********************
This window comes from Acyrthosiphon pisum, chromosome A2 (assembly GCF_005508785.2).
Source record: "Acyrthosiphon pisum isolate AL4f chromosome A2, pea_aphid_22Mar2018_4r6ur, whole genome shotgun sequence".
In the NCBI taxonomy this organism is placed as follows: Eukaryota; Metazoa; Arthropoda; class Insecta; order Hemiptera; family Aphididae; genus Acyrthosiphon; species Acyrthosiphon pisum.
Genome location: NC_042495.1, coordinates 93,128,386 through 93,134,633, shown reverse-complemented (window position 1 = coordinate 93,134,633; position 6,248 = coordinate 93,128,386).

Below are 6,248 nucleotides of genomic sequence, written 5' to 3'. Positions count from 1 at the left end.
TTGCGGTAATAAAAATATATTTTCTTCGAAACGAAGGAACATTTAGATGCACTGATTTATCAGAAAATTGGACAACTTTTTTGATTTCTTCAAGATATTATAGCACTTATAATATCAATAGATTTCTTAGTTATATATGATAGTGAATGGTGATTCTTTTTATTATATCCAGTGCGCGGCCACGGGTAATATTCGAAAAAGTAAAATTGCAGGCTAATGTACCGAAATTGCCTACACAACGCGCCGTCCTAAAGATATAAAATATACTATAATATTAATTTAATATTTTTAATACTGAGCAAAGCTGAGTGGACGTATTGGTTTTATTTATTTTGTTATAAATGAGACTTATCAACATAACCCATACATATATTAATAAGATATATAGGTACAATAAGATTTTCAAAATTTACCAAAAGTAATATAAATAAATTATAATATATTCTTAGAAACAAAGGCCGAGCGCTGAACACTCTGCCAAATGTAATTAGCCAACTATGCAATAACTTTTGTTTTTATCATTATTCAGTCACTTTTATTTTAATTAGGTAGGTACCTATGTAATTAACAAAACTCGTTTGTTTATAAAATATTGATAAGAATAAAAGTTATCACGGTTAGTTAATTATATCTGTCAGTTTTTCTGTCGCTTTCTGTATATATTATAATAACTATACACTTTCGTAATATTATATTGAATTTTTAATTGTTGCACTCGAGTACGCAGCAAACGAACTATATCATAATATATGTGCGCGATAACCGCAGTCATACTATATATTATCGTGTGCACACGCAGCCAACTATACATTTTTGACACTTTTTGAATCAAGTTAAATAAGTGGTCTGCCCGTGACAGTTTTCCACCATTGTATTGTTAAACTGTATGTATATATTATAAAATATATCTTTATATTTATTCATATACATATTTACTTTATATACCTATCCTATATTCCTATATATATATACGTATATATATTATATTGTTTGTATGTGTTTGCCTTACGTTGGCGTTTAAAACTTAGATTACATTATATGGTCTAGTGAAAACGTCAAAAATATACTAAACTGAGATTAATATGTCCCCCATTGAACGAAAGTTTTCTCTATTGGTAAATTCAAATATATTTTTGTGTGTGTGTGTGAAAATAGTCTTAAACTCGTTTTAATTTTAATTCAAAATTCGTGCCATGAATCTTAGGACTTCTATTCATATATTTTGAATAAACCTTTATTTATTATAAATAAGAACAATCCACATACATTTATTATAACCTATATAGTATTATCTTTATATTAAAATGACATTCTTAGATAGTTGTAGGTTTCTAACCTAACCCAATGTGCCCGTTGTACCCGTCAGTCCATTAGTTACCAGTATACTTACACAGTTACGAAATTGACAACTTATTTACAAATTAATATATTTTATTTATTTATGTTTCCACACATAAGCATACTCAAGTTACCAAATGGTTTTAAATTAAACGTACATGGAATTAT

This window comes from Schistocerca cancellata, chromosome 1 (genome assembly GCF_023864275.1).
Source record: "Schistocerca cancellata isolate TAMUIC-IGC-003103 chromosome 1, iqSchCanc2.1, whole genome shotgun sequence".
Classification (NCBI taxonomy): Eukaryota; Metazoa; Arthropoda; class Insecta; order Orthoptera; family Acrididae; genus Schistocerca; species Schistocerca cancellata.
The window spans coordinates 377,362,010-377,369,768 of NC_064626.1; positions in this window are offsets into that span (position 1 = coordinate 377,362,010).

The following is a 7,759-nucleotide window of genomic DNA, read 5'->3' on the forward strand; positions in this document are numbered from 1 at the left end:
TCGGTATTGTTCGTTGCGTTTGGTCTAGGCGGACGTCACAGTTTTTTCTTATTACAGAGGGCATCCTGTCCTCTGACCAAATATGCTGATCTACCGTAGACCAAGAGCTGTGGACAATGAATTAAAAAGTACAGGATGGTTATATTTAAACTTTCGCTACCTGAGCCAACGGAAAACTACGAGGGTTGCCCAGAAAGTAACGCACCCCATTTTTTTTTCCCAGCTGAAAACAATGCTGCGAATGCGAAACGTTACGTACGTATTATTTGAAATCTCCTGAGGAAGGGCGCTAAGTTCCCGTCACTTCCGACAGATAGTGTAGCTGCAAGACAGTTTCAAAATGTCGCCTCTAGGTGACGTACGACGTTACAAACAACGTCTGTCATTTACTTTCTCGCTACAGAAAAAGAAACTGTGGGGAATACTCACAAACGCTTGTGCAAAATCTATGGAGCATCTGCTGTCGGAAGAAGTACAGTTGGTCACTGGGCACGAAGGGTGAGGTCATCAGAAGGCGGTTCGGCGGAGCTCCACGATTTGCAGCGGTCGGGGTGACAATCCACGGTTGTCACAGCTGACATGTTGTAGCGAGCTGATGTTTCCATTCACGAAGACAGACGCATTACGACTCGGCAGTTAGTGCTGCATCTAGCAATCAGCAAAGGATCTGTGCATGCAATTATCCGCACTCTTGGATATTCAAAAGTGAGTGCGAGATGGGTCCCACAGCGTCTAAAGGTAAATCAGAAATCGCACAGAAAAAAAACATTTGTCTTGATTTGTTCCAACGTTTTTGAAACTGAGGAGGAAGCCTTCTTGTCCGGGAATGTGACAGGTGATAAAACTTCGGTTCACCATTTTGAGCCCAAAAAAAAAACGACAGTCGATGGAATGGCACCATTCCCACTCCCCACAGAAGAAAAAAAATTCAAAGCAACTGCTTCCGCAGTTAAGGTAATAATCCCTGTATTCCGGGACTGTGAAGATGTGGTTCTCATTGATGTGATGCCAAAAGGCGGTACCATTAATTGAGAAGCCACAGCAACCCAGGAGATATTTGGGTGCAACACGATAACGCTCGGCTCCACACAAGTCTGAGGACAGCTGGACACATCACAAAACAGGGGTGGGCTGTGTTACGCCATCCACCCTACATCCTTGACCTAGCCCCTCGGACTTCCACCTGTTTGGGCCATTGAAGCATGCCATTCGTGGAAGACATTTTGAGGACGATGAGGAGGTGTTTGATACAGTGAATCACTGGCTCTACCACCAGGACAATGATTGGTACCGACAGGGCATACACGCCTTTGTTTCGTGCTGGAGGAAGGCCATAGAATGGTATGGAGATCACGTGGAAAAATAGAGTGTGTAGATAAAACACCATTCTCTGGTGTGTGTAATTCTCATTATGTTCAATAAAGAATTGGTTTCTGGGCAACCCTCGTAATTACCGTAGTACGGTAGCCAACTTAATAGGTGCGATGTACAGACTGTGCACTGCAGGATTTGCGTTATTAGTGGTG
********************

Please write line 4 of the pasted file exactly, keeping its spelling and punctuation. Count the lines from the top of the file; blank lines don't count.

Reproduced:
Genome location: NC_042495.1, coordinates 93,128,386 through 93,134,633, shown reverse-complemented (window position 1 = coordinate 93,134,633; position 6,248 = coordinate 93,128,386).